• A woodcock wing, with a single turn of a red hackle, or landrail feather, dressed with yellow silk, freely exposed on the body. For fishing in dark coloured waters, this fly may be dressed with scarlet thread.
2nd form.
2nd Pattern:
  • A hare lug (hare's ear) body, with a corn-bunting or chaffinch wing. A woodcock wing may also be put in the same body, but should be made of the small light coloured feather taken from the inside of the wing.
Notice, again, no notation of silk colour. I think its safe to assume, or at least err, to go with the same colour as the prior fly, that is yellow. That seems to be a safe bet in almost all wet fly patterns, as it will darken its tone when wet, as well as taking on a slight translucence when its wet. In the 1961 SI Guide to Wet-fly Fishing, Pete Hidy's dressing for the Leisenring Spider indicates one should use primrose thread, a pale yellow. Its suggested upon completing the tying of this fly that some of the dubbing be picked out to suggest life.

3rd form, dark silk as written.
3rd form, light silk variation.
3rd Pattern:
  • The same wing as the last fly, with a single turn of a soft black hen hackle, or a small feather taken from the shoulders of a starling dressed with a dark coloured silk.
We're back to this missing colour thing, but we're now being told to use a dark coloured silk. It is, essentially, the same fly with the addition of the black hackle turn, so I think we're safe to also make assumptions here and go with scarlet, if for no other reason than, again Leisenring and Hidy favoured this and primrose in the Art of Tying the Wet Fly, and we've already gotten a tenuous tie with these colours in the first form.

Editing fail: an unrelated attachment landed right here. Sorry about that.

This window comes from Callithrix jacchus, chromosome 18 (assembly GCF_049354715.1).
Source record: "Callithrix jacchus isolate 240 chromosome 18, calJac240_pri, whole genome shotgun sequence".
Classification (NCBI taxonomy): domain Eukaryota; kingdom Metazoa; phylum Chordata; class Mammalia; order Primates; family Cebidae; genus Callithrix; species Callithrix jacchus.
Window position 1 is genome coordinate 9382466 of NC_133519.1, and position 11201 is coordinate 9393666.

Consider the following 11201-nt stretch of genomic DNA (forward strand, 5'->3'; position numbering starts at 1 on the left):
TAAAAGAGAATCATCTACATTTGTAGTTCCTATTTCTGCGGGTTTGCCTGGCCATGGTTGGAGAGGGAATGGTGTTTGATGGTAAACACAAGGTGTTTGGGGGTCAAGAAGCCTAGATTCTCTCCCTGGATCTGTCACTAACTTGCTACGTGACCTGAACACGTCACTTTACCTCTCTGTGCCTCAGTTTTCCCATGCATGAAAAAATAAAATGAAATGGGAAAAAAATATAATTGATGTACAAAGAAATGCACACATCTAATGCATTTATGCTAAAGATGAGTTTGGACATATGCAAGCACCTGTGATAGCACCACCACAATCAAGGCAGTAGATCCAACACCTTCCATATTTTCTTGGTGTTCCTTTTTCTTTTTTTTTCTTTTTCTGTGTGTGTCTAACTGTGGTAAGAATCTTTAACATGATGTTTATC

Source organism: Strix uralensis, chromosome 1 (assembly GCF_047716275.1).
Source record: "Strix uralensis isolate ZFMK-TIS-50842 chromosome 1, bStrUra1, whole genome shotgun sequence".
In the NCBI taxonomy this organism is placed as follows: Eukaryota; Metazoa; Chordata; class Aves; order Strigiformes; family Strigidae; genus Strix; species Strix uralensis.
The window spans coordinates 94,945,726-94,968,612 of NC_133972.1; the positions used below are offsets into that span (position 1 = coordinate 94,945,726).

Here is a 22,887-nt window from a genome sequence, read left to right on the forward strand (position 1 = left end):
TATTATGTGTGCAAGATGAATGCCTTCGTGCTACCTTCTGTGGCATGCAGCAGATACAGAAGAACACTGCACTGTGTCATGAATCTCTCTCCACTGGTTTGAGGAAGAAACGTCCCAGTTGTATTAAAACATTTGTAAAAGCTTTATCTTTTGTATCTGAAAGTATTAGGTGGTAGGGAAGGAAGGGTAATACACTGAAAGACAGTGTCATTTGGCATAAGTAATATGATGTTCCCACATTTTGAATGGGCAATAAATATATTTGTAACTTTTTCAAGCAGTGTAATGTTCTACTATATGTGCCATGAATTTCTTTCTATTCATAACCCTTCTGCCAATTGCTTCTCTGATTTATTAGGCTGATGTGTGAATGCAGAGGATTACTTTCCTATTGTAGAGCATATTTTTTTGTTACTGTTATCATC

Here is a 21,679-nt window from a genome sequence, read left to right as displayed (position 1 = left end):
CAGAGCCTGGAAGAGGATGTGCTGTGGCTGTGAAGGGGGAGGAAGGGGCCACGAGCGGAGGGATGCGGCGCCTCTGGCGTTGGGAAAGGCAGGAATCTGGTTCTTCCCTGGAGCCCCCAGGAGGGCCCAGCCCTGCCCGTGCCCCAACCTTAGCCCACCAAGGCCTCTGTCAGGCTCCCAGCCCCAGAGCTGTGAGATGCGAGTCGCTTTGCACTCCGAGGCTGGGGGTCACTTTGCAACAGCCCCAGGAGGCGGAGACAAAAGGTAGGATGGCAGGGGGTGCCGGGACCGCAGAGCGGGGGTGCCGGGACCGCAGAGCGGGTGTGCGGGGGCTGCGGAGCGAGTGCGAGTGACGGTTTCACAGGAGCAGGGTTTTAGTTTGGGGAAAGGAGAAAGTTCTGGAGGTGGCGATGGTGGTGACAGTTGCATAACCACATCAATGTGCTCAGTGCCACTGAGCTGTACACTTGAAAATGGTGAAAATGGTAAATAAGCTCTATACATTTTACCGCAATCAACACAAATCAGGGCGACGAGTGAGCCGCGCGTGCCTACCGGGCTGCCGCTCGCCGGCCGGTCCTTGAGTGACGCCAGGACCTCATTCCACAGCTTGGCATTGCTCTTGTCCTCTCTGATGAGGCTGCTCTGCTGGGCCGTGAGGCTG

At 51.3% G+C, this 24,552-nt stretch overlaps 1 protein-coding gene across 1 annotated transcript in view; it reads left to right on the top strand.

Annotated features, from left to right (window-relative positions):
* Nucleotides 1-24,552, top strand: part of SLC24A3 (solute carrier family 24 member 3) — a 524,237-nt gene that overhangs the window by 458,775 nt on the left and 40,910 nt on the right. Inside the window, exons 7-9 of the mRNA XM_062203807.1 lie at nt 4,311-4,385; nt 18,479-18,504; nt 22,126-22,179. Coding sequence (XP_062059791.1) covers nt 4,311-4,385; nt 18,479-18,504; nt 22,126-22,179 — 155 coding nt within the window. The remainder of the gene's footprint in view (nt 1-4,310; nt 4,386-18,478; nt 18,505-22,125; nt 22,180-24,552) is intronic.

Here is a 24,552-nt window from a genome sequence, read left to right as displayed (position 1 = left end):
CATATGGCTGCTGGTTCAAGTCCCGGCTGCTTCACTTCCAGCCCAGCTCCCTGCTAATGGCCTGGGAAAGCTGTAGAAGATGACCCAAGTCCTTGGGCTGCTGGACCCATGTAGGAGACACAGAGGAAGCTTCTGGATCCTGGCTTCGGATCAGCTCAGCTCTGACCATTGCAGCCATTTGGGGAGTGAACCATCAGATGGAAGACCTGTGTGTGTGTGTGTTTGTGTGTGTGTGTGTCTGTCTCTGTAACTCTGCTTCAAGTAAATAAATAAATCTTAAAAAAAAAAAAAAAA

In addition to hare's ear, he also lists the fur of the "water rat," or more likely what we now call a European water vole. Like so much else, its now protected. Whereas muskrat is grey, water rat was brownish. That said, I'm pretty sure by Stewart's standards it would matter if you fished it right, anyways.

Greenwell's Glory from  Brook and River 
Trouting, with a bunched and split wing.
On tying them, contrary to placing individual slips of feather quill, Stewart suggests a different method, more akin to rolling a wing, that is bunched and split. Take the feather with which you intend to make your wing, strip off as much as you intend to use, and then fold it half, and then do it again insuring that the outside of the feather is facing out rather than in. Bind it down, split  the bunch, and then draw the silk up between the split.

Finally, to simply prove you don't need an assload of fancy shit to take pictures of flies, I thought I'd show you how quickly one can make an impromptu studio out of tying supplies. I've got an old vice holding a piece of grey foam for a back drop (grey is neutral coloured and will help calibrate the white balance as well as not taint the colours of your image), with another piece of white foam to reflect light back up into the bottom of the fly. Admittedly, you might not all have a long ass zoom to raise the level, but I suspet most of you are smart enough to find something (I couldn't find another c-clamp or I'd have used another vise). Overall lighting is provided strictly by the Ott light that sits on my desk. It ain't rocket science.

Anyways, its cold and wintery and I'm pretty sure I don't give a fuck so I think the great content blitz of the last few months has drawn to a close. Hope you enjoyed the high point of the year for this blog which happened on the first of the month. Huh.


  1. The camera lens looks pretty fancy

  2. You only said fuck twice in this post. I'm getting disappointed in you.